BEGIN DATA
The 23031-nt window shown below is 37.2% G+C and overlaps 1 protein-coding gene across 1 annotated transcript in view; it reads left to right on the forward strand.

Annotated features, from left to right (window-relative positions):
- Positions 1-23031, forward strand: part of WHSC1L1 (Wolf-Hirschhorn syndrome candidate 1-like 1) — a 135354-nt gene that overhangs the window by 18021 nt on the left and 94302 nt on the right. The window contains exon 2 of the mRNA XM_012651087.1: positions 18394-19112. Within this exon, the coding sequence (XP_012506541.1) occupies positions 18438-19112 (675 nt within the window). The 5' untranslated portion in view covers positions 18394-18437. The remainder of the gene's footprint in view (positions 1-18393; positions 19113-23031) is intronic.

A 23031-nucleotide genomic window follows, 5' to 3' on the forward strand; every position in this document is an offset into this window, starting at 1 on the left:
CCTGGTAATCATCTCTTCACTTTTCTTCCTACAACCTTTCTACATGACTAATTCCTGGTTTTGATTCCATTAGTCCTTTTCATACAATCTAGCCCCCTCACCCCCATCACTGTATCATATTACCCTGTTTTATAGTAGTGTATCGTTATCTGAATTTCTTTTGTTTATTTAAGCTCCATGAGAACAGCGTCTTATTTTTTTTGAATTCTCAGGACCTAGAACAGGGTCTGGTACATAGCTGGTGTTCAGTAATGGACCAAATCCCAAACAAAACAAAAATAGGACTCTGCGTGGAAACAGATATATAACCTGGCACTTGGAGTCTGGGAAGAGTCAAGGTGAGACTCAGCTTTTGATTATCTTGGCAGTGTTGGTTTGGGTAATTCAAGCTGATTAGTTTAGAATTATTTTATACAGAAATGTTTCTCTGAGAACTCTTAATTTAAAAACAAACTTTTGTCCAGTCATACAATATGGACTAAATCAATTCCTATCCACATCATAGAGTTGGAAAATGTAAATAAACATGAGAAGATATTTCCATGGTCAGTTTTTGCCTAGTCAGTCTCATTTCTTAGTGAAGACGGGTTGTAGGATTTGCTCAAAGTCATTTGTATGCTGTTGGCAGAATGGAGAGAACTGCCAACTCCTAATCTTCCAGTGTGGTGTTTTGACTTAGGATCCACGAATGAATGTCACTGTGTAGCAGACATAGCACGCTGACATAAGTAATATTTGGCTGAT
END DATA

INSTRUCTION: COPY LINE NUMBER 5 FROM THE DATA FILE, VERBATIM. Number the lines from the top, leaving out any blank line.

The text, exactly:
CCTGGTAATCATCTCTTCACTTTTCTTCCTACAACCTTTCTACATGACTAATTCCTGGTTTTGATTCCATTAGTCCTTTTCATACAATCTAGCCCCCTCACCCCCATCACTGTATCATATTACCCTGTTTTATAGTAGTGTATCGTTATCTGAATTTCTTTTGTTTATTTAAGCTCCATGAGAACAGCGTCTTATTTTTTTTGAATTCTCAGGACCTAGAACAGGGTCTGGTACATAGCTGGTGTTCAGTAATGGACCAAATCCCAAACAAAACAAAAATAGGACTCTGCGTGGAAACAGATATATAACCTGGCACTTGGAGTCTGGGAAGAGTCAAGGTGAGACTCAGCTTTTGATTATCTTGGCAGTGTTGGTTTGGGTAATTCAAGCTGATTAGTTTAGAATTATTTTATACAGAAATGTTTCTCTGAGAACTCTTAATTTAAAAACAAACTTTTGTCCAGTCATACAATATGGACTAAATCAATTCCTATCCACATCATAGAGTTGGAAAATGTAAATAAACATGAGAAGATATTTCCATGGTCAGTTTTTGCCTAGTCAGTCTCATTTCTTAGTGAAGACGGGTTGTAGGATTTGCTCAAAGTCATTTGTATGCTGTTGGCAGAATGGAGAGAACTGCCAACTCCTAATCTTCCAGTGTGGTGTTTTGACTTAGGATCCACGAATGAATGTCACTGTGTAGCAGACATAGCACGCTGACATAAGTAATATTTGGCTGAT